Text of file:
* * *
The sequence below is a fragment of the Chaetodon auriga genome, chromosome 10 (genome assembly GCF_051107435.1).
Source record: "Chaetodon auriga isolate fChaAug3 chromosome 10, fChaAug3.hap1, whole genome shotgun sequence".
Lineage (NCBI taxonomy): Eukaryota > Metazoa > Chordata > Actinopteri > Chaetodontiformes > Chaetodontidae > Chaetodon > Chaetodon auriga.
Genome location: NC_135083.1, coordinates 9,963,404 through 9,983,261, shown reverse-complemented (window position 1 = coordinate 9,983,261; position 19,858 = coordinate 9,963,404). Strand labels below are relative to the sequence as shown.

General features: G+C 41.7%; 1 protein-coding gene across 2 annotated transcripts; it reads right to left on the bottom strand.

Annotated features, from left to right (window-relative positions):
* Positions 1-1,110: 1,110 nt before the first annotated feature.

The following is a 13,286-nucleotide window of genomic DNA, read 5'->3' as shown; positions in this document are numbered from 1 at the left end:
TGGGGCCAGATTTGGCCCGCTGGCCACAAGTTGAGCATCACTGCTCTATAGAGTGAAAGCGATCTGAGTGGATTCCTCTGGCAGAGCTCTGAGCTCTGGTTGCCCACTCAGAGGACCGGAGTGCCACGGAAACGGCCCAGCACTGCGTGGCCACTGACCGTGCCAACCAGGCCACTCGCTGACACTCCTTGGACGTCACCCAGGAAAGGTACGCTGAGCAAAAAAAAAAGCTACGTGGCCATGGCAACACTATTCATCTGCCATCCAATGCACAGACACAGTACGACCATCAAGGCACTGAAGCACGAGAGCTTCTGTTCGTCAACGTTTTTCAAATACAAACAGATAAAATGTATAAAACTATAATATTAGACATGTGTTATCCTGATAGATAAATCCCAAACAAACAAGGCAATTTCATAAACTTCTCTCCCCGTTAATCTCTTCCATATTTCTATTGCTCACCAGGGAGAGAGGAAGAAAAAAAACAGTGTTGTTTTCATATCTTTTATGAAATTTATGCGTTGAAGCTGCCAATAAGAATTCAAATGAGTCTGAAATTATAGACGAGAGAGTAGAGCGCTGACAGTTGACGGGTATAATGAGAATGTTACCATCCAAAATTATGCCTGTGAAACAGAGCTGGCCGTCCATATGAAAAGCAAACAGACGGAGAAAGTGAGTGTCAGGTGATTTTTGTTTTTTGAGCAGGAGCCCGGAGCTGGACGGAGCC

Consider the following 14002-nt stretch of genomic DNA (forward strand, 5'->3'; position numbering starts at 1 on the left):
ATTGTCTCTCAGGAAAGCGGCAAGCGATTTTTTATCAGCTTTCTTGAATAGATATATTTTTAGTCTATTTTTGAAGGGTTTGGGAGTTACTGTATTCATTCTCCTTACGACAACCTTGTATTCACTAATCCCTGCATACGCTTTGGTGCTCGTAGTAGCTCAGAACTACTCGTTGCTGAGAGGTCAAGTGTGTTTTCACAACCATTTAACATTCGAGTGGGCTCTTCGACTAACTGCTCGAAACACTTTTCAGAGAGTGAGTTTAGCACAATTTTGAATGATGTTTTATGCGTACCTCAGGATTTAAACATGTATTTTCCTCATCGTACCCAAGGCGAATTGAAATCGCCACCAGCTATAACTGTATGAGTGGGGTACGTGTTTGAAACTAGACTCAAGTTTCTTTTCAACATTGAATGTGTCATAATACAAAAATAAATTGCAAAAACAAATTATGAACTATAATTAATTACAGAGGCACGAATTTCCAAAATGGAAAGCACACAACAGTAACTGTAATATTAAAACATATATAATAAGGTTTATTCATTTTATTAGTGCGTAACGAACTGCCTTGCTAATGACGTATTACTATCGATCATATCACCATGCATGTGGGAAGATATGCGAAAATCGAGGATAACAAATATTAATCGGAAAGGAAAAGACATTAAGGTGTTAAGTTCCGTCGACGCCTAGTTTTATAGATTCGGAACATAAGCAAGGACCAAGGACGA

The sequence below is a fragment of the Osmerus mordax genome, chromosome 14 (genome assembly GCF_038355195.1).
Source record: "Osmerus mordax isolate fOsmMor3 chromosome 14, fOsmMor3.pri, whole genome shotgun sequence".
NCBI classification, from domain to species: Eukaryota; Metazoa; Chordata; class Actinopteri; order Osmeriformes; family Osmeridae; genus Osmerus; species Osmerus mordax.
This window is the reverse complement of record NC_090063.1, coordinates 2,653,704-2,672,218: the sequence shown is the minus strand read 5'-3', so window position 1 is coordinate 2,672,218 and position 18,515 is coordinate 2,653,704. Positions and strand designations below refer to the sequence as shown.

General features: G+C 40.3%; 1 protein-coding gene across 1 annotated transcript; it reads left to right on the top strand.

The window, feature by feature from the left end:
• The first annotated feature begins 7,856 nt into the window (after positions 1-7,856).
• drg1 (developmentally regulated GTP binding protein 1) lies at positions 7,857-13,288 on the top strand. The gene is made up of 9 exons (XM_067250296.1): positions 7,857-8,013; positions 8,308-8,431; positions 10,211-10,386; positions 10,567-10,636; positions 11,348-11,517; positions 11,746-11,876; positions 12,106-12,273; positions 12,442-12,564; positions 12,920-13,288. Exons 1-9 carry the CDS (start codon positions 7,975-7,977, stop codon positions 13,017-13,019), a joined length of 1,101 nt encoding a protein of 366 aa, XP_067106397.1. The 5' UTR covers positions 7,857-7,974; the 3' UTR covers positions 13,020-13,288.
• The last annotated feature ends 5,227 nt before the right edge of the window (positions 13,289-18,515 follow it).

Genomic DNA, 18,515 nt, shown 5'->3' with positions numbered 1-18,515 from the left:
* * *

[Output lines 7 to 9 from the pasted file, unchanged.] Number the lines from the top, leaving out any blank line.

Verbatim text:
* Positions 1-1,110: 1,110 nt before the first annotated feature.

The following is a 13,286-nucleotide window of genomic DNA, read 5'->3' as shown; positions in this document are numbered from 1 at the left end:
TGGGGCCAGATTTGGCCCGCTGGCCACAAGTTGAGCATCACTGCTCTATAGAGTGAAAGCGATCTGAGTGGATTCCTCTGGCAGAGCTCTGAGCTCTGGTTGCCCACTCAGAGGACCGGAGTGCCACGGAAACGGCCCAGCACTGCGTGGCCACTGACCGTGCCAACCAGGCCACTCGCTGACACTCCTTGGACGTCACCCAGGAAAGGTACGCTGAGCAAAAAAAAAAGCTACGTGGCCATGGCAACACTATTCATCTGCCATCCAATGCACAGACACAGTACGACCATCAAGGCACTGAAGCACGAGAGCTTCTGTTCGTCAACGTTTTTCAAATACAAACAGATAAAATGTATAAAACTATAATATTAGACATGTGTTATCCTGATAGATAAATCCCAAACAAACAAGGCAATTTCATAAACTTCTCTCCCCGTTAATCTCTTCCATATTTCTATTGCTCACCAGGGAGAGAGGAAGAAAAAAAACAGTGTTGTTTTCATATCTTTTATGAAATTTATGCGTTGAAGCTGCCAATAAGAATTCAAATGAGTCTGAAATTATAGACGAGAGAGTAGAGCGCTGACAGTTGACGGGTATAATGAGAATGTTACCATCCAAAATTATGCCTGTGAAACAGAGCTGGCCGTCCATATGAAAAGCAAACAGACGGAGAAAGTGAGTGTCAGGTGATTTTTGTTTTTTGAGCAGGAGCCCGGAGCTGGACGGAGCC